© Sunny Freeman/HuffPost Canada
Like most towns and cities in Atlantic Canada, nearly everyone in Miramichi, N.B., knows someone who works "out West."
Their greeting sounded a little bit like the understanding style that old soldiers use.
It was the Toronto airport earlier this week, sleet battering down outside and the flashing-light de-icing trucks working like robotic spiders crawling over fat aircraft prey.
Two guys in the same industry who hadn’t seen each other for a while, both oil workers heading to their Atlantic Canadian homes, two guys talking like survivors after a particularly nasty battle.
Big men, spread wide over the blue vinyl and chrome row seating, talking about when they’d been working on the same project a while ago.
Senior guys — soft around the middle, hands that weren’t on tools daily — talking about their compatriots.
Like counting on fingers, they counted off where their former friends were now, and where they weren’t. They went through 10 names while I was sitting there, and eight were out of work or out of the oil industry entirely. Two more were still working in the business, but far below the level they had been, and far below their old pay rate.
One of the airport men had switched companies as his old employer shrank, offering only lower-level jobs.
“They told me I should be looking at roustabout if they asked. Me,” one said, pointing at his waist. “I’d be dead in a week.”
The other? “I didn’t think I’d be back on the planes again. But I am.”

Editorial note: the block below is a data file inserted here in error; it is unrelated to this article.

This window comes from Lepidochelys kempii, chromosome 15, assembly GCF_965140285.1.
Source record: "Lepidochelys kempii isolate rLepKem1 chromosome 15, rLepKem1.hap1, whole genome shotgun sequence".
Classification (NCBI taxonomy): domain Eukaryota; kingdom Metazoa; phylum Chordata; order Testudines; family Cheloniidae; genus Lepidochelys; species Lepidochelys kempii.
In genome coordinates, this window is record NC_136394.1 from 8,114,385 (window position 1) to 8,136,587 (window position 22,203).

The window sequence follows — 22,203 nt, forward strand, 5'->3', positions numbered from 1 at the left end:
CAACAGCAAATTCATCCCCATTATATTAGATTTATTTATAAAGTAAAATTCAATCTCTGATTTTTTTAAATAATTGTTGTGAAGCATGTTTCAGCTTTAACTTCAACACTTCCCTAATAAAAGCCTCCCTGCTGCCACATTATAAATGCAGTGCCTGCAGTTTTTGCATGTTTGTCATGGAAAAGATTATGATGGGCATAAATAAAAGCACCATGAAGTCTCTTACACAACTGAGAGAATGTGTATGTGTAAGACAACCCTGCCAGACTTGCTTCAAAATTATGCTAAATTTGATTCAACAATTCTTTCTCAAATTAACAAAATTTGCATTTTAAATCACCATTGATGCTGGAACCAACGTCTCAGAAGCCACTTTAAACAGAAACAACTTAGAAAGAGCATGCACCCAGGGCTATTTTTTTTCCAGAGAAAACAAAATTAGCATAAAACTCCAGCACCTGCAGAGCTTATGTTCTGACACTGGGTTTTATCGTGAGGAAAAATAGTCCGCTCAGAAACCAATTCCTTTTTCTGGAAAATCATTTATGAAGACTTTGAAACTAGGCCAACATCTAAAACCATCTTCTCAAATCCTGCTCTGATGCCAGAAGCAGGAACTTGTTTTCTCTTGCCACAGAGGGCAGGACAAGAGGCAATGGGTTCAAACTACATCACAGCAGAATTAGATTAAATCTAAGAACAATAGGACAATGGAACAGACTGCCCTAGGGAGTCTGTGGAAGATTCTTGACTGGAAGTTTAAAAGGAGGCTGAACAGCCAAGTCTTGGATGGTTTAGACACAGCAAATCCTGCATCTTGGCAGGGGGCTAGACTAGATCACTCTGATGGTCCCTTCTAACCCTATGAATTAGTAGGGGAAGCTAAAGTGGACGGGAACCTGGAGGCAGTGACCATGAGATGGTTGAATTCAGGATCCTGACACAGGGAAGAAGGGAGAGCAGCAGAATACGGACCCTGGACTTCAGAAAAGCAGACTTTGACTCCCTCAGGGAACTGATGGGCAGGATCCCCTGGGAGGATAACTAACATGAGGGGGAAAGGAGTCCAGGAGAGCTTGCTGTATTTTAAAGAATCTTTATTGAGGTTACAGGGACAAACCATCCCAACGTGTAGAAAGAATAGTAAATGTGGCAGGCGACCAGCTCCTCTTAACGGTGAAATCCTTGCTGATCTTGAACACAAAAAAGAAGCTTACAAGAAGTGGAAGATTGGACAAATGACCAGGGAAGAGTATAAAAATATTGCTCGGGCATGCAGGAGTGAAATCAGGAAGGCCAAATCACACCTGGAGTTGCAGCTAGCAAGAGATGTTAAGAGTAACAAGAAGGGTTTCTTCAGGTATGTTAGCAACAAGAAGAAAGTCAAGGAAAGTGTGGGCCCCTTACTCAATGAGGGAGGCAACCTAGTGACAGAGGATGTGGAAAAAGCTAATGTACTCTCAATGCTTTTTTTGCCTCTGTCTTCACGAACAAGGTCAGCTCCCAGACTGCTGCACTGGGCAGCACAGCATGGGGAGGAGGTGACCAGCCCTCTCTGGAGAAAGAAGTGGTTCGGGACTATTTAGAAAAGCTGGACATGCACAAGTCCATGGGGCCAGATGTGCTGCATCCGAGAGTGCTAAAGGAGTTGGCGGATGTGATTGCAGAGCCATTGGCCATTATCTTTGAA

Careworn carry-on, fleece jackets with company logos, a way of sitting — arms thrown out across the backs of the seats on both sides — that suggested a comfortable regular experience with airports that most people don’t have.
Both aware that they were pawns in a global conflict that isn’t ending anytime soon — that they are, right now, survivors in a tenuous industry.
They knew the daily price for West Texas Intermediate, and they know the price differential between that oil and the even lower-priced oilsands oil.
The same day that I saw the two men, WestJet announced it was dropping 88 flights a week from British Columbia to oilpatch destinations, with company spokeswoman Lauren Stewart saying, “With the downturn in the economy, we are seeing less demand for travel to and from energy markets.”
Earlier, flights had been cut from Manitoba to the oilpatch.
“Iran’s stockpiled millions of barrels,” one of the men says. (Some estimates suggest Iran may be holding as much as 46 million barrels of oil in tankers, waiting to sell as sanctions are lifted.
The country has said it plans to manage the release of its crude to markets to keep from further depressing oil prices and the industry as a whole, but the market is edgy about the new supply, when global oil supply is already outstripping demand. Wars have started over less.)
The slowing oil economy is hurting provinces that have an oil industry, for sure, but it’s also hurting provinces whose only connection is the remittance workers, the people who fly away for good-paying jobs and the service industry that gets them out West and back again.
As oil prices go low, and stay low, workers aren’t just losing their jobs, but their eligibility for Employment Insurance is starting to dry up.
The survivors know just how lucky they are.
“See you on the next swing,” one of the men said, rumbling to his feet to head for his gate.
“Hope so,” said the other, shaking hands. “Not counting on it now.”
Russell Wangersky is TC Media’s Atlantic regional columnist. He can be reached at email@example.com — Twitter: @Wangersky.